Premier, 11 health systems acquire minority stake in Exela to lock down drug supply

In a bid to head off drug supply shortages, healthcare improvement company Premier Inc. and 11 of its partner health systems have acquired a minority stake in the holding company of Exela Pharma Sciences, the organizations announced Wednesday.

The deal will see Premier’s health system members gain an uninterrupted supply of 19 pharmaceutical products developed and manufactured by the specialty pharma company at its Lenoir, North Carolina, location, according to the announcement. Of note, that includes Exela’s 503B pharmaceutical products and several injectables the companies said are often in short supply.

“Leveraging Exela’s significant production capacity, this collaboration is expected to give Premier’s participating members uninterrupted access to high-quality, U.S.-made pharmaceutical products and safety stock,” Michael J. Alkire, president and CEO of Premier, said in a statement. “With this investment, we are committing to support the domestic production of vital medicines for our members and the market—and to bring much-needed solutions to help eliminate drug shortages.”

Financial terms of the deal were not disclosed, although Premier said the investment is not expected to materially impact the results of its 2022 fiscal year.

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According to the announcement, the 11 participating health systems have each signed multiyear commitments to purchase Exela’s products through Premier’s group purchasing organization.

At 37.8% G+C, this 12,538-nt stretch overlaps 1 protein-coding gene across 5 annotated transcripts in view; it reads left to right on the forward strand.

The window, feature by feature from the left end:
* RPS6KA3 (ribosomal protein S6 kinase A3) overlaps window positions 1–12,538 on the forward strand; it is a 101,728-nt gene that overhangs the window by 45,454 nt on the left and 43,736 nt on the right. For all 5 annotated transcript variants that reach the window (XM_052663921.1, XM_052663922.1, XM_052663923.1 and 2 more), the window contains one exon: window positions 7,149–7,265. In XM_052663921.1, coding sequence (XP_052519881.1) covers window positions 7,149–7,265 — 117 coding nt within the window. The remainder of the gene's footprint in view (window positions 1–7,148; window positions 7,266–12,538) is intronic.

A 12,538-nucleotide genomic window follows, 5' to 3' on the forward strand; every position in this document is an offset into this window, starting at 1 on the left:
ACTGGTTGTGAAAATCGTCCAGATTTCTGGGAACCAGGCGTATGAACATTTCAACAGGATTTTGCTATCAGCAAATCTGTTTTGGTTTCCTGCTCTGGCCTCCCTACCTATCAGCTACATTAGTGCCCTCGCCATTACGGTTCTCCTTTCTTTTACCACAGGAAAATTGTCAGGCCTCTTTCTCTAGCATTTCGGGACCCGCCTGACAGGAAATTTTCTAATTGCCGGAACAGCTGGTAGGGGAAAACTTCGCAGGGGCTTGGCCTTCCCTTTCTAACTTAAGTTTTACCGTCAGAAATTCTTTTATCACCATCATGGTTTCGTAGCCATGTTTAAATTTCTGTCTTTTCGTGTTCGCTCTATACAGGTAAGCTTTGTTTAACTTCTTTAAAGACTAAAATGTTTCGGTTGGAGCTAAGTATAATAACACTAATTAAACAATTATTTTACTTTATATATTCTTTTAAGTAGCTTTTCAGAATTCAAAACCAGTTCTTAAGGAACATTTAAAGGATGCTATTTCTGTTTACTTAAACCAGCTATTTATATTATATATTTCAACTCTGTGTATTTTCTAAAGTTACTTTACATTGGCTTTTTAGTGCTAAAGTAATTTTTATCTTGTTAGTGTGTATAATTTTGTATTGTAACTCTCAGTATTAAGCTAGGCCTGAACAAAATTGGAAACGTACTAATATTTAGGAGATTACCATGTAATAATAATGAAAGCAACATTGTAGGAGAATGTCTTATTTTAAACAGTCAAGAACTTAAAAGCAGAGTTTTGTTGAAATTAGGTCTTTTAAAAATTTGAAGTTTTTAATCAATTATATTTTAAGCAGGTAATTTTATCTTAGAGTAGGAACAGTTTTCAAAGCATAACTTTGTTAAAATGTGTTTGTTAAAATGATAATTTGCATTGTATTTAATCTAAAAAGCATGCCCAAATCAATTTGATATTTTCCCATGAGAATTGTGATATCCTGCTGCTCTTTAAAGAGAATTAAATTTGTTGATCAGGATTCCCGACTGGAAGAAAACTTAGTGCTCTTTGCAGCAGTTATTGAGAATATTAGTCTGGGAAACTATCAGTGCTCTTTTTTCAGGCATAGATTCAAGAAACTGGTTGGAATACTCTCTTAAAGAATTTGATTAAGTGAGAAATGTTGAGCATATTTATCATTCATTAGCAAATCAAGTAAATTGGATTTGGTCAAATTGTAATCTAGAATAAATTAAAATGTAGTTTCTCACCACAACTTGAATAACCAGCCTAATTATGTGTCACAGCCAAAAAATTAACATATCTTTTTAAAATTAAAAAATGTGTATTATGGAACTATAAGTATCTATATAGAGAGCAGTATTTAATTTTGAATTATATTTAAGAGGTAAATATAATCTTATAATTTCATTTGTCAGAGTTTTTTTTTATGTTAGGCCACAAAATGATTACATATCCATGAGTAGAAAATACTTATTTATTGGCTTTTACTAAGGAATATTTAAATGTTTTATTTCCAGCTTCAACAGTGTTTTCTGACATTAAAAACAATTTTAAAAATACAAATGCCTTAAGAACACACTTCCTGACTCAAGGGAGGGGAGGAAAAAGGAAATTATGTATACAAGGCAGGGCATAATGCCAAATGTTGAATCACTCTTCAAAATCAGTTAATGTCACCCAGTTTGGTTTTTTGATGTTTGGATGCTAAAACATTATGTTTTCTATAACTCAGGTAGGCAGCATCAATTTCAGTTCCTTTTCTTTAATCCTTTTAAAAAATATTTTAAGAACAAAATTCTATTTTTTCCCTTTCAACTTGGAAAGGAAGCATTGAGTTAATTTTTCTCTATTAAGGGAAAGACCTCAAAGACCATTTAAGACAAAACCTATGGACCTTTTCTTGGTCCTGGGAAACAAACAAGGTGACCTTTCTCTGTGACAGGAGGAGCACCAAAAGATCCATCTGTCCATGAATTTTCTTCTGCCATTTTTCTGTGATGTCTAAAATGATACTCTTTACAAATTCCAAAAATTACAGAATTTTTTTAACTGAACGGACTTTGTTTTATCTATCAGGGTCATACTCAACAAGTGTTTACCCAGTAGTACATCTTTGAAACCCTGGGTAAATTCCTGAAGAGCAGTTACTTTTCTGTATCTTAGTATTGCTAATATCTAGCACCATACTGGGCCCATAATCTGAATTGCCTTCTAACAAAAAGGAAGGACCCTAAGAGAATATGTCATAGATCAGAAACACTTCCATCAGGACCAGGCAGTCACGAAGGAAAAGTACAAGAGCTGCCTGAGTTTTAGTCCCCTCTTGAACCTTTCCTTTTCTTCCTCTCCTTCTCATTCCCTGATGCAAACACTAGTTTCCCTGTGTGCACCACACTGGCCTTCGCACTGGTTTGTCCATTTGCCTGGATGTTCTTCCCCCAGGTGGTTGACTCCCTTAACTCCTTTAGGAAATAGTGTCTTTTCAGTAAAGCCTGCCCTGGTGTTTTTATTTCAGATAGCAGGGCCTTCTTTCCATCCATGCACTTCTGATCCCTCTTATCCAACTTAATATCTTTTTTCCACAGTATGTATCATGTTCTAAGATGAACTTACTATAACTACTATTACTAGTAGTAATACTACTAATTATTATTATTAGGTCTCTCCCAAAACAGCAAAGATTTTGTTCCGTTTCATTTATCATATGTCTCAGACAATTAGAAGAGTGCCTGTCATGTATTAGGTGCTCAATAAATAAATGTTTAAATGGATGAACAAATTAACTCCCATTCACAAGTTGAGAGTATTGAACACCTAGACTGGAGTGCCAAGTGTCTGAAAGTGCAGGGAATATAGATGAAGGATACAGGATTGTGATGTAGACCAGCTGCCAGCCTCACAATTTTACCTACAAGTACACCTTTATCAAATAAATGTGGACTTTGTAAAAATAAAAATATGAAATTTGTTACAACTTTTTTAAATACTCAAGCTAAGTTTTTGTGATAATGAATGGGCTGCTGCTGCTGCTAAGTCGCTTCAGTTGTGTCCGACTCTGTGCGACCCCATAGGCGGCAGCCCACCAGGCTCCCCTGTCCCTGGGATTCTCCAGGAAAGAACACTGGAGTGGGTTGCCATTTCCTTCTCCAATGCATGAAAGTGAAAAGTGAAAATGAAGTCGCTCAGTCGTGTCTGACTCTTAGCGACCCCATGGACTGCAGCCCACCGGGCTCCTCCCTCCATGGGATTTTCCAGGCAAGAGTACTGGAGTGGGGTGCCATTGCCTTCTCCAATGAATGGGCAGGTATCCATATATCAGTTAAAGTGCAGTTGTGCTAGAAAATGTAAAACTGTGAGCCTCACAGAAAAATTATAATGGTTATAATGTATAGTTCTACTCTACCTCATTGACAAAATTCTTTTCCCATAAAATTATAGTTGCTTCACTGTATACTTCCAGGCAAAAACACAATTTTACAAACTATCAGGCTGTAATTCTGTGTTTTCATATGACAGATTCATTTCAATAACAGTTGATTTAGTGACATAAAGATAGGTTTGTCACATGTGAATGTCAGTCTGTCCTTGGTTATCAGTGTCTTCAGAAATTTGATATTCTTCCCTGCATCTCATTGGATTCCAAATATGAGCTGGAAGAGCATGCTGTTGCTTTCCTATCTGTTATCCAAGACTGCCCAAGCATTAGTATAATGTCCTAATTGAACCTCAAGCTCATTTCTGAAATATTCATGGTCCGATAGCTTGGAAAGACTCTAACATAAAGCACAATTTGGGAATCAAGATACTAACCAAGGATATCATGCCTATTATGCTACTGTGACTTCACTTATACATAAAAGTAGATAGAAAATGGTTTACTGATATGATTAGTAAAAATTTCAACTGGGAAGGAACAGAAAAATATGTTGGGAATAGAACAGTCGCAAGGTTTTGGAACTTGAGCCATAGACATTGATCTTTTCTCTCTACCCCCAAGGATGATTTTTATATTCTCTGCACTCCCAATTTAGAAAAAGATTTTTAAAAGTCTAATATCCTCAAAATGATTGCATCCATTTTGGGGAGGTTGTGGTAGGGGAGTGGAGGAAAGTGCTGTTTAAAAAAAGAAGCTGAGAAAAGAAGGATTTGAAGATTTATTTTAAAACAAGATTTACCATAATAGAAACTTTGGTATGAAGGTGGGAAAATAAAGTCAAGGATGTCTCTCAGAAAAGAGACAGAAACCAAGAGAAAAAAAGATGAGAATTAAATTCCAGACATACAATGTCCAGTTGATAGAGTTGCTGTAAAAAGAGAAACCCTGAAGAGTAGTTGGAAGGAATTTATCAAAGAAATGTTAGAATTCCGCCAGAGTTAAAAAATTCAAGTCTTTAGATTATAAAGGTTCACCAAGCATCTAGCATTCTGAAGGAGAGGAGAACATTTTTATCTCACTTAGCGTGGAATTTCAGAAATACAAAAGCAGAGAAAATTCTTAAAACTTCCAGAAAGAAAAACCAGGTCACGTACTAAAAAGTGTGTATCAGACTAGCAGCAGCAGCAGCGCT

The announcement named 10 of these provider organizations: Baystate Health, Genesis Health System, Henry Ford Health System, McLaren Health Care, Memorial Healthcare System, OSF HealthCare, Riverside Health System, Saint Francis Health System, Texas Health Resources and Universal Health Services.

The deal will help health systems cut down on regional or emergency-related drug shortages while supporting domestic drug manufacturing infrastructure, the companies said in the announcement.

These types of supply chain shortcomings have become stark throughout the COVID-19 pandemic and have increased hospitals’ costs for medical supplies, personal protective equipment, construction materials and more.

The latest investments also recall some of the supply chain deals the partners have made over the past year or so.

In May 2020, Premier and 15 health systems banded together to purchase a minority stake in Prestige Ameritech, the largest domestic manufacturer of PPE such as face masks. Near the tail end of that year, a partnership between global medical manufacturer DeRoyal, Premier and 34 health systems yielded a joint venture dedicated to domestic production of PPE.